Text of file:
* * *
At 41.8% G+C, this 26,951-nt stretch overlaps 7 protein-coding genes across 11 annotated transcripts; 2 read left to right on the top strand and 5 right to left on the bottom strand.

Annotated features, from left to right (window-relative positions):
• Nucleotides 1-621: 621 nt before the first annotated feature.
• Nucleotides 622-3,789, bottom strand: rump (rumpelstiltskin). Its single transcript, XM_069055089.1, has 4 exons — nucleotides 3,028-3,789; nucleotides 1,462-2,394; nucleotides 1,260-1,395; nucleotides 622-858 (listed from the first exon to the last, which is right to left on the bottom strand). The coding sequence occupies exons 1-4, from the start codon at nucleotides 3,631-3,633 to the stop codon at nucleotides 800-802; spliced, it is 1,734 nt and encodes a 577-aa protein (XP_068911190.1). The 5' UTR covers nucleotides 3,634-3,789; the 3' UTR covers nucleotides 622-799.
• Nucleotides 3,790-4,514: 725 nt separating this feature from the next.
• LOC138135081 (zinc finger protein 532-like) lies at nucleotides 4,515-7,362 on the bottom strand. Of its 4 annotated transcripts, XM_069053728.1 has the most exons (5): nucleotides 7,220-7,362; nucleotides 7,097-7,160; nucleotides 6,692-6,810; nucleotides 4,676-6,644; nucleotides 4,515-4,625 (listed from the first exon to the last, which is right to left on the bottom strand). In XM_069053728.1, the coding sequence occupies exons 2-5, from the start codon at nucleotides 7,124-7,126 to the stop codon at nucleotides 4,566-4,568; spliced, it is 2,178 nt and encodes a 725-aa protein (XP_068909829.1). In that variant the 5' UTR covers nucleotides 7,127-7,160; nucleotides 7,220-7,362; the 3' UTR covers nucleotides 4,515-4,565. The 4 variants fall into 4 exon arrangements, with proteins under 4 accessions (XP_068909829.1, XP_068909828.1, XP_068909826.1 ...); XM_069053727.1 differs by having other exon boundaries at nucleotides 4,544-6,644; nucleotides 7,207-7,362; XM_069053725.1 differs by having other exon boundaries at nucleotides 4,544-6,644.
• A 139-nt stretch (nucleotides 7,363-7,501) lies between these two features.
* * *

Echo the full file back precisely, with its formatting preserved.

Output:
At 41.8% G+C, this 26,951-nt stretch overlaps 7 protein-coding genes across 11 annotated transcripts; 2 read left to right on the top strand and 5 right to left on the bottom strand.

Annotated features, from left to right (window-relative positions):
• Nucleotides 1-621: 621 nt before the first annotated feature.
• Nucleotides 622-3,789, bottom strand: rump (rumpelstiltskin). Its single transcript, XM_069055089.1, has 4 exons — nucleotides 3,028-3,789; nucleotides 1,462-2,394; nucleotides 1,260-1,395; nucleotides 622-858 (listed from the first exon to the last, which is right to left on the bottom strand). The coding sequence occupies exons 1-4, from the start codon at nucleotides 3,631-3,633 to the stop codon at nucleotides 800-802; spliced, it is 1,734 nt and encodes a 577-aa protein (XP_068911190.1). The 5' UTR covers nucleotides 3,634-3,789; the 3' UTR covers nucleotides 622-799.
• Nucleotides 3,790-4,514: 725 nt separating this feature from the next.
• LOC138135081 (zinc finger protein 532-like) lies at nucleotides 4,515-7,362 on the bottom strand. Of its 4 annotated transcripts, XM_069053728.1 has the most exons (5): nucleotides 7,220-7,362; nucleotides 7,097-7,160; nucleotides 6,692-6,810; nucleotides 4,676-6,644; nucleotides 4,515-4,625 (listed from the first exon to the last, which is right to left on the bottom strand). In XM_069053728.1, the coding sequence occupies exons 2-5, from the start codon at nucleotides 7,124-7,126 to the stop codon at nucleotides 4,566-4,568; spliced, it is 2,178 nt and encodes a 725-aa protein (XP_068909829.1). In that variant the 5' UTR covers nucleotides 7,127-7,160; nucleotides 7,220-7,362; the 3' UTR covers nucleotides 4,515-4,565. The 4 variants fall into 4 exon arrangements, with proteins under 4 accessions (XP_068909829.1, XP_068909828.1, XP_068909826.1 ...); XM_069053727.1 differs by having other exon boundaries at nucleotides 4,544-6,644; nucleotides 7,207-7,362; XM_069053725.1 differs by having other exon boundaries at nucleotides 4,544-6,644.
• A 139-nt stretch (nucleotides 7,363-7,501) lies between these two features.